I enjoy the work of Lisa Congdon although her work is much more graphic designy and modernist than mine. Anyway she's done a number of pictures of little towns and they inspired me to try one. I decided to use gouache as I wanted the rather chalky colors that can provide. I liked what happened at this first stage and was a bit afraid of losing it as I added detail so I recorded it. I had originally thought I wanted flat color but ended up liking the variation that happened when I used the paint quite diluted.
I then went ahead and added black marker and white acrylic ink lines.
It's a little hard to know where to stop with the details...
I realized that followers of my blog may wonder what happened to my challenge to myself to create a new piece of art every day for 20 days. It looks as thought there are quite a few gaps, but in fact I've been posting my daily piece at my Facebook page, Alison Kolesar Illustrator. I've just used my blog to talk about pieces that needed a bit more explanation. Anyway here's today's piece.
It's a straightforward watercolor that needs no explanation other than that the blossoms are not painted from life - we don't get leaves or blossoms on the trees around here before May! And the bird's colors are made up, so if it looks like a kind you recognize that's just by chance.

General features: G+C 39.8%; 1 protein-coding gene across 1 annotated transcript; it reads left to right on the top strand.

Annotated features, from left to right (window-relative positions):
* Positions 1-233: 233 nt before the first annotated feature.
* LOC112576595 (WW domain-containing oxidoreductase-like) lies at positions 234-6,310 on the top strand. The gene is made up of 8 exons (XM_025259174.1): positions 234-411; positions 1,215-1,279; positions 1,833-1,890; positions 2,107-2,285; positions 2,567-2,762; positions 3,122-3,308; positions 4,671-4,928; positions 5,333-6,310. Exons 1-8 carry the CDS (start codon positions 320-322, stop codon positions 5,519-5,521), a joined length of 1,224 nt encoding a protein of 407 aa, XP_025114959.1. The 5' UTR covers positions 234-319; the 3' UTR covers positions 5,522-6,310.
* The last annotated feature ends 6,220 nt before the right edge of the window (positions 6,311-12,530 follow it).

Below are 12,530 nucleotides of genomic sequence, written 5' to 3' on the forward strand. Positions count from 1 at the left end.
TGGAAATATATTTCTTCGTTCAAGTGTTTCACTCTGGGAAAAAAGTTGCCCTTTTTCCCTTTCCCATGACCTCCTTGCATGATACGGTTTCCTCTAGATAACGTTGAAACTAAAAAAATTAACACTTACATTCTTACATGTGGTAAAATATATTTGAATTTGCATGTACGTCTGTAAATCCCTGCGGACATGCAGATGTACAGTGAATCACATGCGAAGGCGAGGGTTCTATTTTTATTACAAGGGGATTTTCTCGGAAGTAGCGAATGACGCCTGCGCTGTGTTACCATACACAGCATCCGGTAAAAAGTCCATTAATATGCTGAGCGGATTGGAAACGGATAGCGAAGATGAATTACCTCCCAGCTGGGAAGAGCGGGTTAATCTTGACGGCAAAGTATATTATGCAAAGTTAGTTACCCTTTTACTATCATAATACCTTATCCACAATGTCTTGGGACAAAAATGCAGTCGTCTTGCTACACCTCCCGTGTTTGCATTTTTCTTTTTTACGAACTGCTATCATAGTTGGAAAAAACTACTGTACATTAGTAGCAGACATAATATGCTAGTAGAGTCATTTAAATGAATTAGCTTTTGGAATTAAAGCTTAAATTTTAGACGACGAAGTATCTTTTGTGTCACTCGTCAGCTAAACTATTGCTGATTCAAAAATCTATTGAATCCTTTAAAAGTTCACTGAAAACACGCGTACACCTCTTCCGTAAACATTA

I was thinking about Easter bonnets (as something to draw - I won't be wearing one), which brought to mind this image by Norman Rockwell
although I know it's just called "Walking to Church" and isn't specifically Easter.
This is the drawing that resulted
Then I wondered about superimposing these three on an old photo of a street and it turns out that this one is in the archives of the Norman Rockwell museum as a reference photo used by Rockwell himself.
I enjoy looking at surface pattern designs, but have very little understanding of how to create them. I took a little step forward in my learning with this image. First I sketched a bunch of things from my kitchen. Here's one page from my sketch book.
Then I scanned them into the computer, played around with the relative sizes, placed them together on one page, and printed it out.
More work with tracing paper, moving things around, adding a few more objects, and then I inked the final piece.
Here's where the computer fun started. I scanned it back into Photoshop and tried out a few things I'd learned by searching online. First here's what happens when you go to Image, then Adjustments, then Invert.